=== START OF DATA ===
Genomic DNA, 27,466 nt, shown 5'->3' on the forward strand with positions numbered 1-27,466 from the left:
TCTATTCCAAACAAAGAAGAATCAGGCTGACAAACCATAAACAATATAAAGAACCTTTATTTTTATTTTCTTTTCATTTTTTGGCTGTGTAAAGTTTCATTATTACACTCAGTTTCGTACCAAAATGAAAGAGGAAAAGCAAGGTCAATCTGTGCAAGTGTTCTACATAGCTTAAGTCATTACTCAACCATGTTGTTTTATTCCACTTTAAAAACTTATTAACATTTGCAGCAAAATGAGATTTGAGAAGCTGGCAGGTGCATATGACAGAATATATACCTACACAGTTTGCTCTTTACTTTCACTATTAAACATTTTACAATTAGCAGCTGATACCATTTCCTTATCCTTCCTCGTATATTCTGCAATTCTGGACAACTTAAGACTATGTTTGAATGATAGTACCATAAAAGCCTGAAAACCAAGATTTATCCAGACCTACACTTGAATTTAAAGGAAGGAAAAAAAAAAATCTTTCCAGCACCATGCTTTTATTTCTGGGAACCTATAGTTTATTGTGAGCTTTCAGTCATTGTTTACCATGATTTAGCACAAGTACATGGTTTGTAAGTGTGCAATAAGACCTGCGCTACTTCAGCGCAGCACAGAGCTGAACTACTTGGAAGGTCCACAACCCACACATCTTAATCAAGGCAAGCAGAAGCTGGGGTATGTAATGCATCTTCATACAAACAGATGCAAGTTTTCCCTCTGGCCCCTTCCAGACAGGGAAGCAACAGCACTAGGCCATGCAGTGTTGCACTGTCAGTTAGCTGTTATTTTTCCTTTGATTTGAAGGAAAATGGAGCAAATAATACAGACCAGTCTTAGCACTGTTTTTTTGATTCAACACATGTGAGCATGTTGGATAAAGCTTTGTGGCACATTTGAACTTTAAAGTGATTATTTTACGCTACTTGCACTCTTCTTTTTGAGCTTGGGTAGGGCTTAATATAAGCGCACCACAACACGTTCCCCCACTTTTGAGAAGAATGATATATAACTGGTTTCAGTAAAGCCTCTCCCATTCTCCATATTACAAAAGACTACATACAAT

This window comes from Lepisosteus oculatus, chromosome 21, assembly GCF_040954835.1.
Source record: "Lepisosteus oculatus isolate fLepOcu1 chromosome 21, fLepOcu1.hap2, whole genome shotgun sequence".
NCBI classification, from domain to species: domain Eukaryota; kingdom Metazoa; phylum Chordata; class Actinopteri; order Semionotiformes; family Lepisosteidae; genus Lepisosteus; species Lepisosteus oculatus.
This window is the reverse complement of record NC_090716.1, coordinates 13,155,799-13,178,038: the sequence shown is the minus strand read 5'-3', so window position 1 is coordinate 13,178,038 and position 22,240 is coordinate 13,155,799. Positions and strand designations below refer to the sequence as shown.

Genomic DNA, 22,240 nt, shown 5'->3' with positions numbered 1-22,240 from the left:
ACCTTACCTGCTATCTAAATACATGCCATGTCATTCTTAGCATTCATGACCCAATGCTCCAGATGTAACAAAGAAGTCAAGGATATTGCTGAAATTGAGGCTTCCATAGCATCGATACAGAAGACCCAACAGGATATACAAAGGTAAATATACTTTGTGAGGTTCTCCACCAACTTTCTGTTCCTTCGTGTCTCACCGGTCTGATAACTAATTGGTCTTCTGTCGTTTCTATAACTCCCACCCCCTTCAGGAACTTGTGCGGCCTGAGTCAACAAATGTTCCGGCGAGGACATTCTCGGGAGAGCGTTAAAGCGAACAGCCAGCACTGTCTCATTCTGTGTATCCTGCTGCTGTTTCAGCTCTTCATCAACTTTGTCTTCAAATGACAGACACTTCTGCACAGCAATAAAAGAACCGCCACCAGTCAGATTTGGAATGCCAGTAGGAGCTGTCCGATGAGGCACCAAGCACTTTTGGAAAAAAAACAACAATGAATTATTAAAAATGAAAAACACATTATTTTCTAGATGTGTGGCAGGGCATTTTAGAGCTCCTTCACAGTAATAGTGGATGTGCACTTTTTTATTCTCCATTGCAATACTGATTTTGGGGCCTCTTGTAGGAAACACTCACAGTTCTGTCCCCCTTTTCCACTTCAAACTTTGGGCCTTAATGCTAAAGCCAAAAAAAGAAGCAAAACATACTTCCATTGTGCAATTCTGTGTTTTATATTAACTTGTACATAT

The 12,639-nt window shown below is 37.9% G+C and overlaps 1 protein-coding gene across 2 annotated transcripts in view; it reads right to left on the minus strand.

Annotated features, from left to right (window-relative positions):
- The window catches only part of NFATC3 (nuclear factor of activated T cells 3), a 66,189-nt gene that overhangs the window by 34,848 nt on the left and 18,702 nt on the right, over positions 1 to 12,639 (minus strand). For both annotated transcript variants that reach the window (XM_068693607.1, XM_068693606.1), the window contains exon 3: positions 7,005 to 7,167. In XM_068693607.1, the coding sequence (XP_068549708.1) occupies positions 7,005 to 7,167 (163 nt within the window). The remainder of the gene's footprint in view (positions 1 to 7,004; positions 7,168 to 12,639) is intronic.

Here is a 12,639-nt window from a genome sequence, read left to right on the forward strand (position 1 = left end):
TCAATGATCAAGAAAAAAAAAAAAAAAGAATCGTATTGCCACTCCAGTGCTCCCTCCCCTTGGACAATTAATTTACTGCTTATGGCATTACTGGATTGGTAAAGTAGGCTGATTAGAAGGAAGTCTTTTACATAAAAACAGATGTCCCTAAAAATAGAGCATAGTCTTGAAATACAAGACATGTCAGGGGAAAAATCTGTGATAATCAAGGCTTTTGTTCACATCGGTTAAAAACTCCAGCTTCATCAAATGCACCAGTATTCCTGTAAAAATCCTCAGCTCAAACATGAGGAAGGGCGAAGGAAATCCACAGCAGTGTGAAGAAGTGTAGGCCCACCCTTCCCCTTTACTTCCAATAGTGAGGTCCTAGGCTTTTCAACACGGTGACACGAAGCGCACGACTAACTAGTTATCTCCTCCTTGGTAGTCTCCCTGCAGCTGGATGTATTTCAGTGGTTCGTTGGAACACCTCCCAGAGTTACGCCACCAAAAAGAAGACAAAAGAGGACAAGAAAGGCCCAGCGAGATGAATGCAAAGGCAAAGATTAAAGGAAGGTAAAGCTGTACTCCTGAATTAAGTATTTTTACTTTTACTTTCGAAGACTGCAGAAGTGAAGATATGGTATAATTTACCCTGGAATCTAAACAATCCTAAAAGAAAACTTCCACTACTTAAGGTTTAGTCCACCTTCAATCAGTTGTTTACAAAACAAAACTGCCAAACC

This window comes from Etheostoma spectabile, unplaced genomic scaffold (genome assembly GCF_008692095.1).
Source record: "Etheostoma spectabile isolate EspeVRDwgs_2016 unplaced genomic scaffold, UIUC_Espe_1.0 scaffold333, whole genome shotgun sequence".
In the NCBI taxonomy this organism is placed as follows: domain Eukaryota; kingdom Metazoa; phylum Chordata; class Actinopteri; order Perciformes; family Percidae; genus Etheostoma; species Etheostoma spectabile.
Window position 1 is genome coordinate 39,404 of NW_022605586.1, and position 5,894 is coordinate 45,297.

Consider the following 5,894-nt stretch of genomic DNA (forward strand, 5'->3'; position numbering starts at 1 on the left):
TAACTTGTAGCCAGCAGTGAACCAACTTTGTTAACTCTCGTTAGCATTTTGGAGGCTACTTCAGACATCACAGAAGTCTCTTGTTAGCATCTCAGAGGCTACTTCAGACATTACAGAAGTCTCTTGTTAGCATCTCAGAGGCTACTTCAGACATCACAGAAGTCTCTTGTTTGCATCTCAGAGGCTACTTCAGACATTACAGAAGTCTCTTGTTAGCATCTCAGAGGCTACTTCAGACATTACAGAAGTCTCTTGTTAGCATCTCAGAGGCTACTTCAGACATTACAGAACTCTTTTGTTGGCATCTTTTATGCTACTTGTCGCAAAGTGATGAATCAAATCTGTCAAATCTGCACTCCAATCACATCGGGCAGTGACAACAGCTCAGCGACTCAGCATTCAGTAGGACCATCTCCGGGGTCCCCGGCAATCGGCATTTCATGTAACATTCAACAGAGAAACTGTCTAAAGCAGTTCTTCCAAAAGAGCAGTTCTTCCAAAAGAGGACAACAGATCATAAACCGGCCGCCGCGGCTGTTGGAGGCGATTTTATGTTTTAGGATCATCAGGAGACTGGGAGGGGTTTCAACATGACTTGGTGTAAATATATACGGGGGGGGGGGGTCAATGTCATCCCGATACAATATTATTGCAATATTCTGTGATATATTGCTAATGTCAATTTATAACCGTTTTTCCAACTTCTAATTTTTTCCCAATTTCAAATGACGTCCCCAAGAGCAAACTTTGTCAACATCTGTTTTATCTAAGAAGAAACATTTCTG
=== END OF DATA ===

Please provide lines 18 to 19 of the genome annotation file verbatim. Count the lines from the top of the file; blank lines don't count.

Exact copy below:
Consider the following 5,894-nt stretch of genomic DNA (forward strand, 5'->3'; position numbering starts at 1 on the left):
TAACTTGTAGCCAGCAGTGAACCAACTTTGTTAACTCTCGTTAGCATTTTGGAGGCTACTTCAGACATCACAGAAGTCTCTTGTTAGCATCTCAGAGGCTACTTCAGACATTACAGAAGTCTCTTGTTAGCATCTCAGAGGCTACTTCAGACATCACAGAAGTCTCTTGTTTGCATCTCAGAGGCTACTTCAGACATTACAGAAGTCTCTTGTTAGCATCTCAGAGGCTACTTCAGACATTACAGAAGTCTCTTGTTAGCATCTCAGAGGCTACTTCAGACATTACAGAACTCTTTTGTTGGCATCTTTTATGCTACTTGTCGCAAAGTGATGAATCAAATCTGTCAAATCTGCACTCCAATCACATCGGGCAGTGACAACAGCTCAGCGACTCAGCATTCAGTAGGACCATCTCCGGGGTCCCCGGCAATCGGCATTTCATGTAACATTCAACAGAGAAACTGTCTAAAGCAGTTCTTCCAAAAGAGCAGTTCTTCCAAAAGAGGACAACAGATCATAAACCGGCCGCCGCGGCTGTTGGAGGCGATTTTATGTTTTAGGATCATCAGGAGACTGGGAGGGGTTTCAACATGACTTGGTGTAAATATATACGGGGGGGGGGGGTCAATGTCATCCCGATACAATATTATTGCAATATTCTGTGATATATTGCTAATGTCAATTTATAACCGTTTTTCCAACTTCTAATTTTTTCCCAATTTCAAATGACGTCCCCAAGAGCAAACTTTGTCAACATCTGTTTTATCTAAGAAGAAACATTTCTG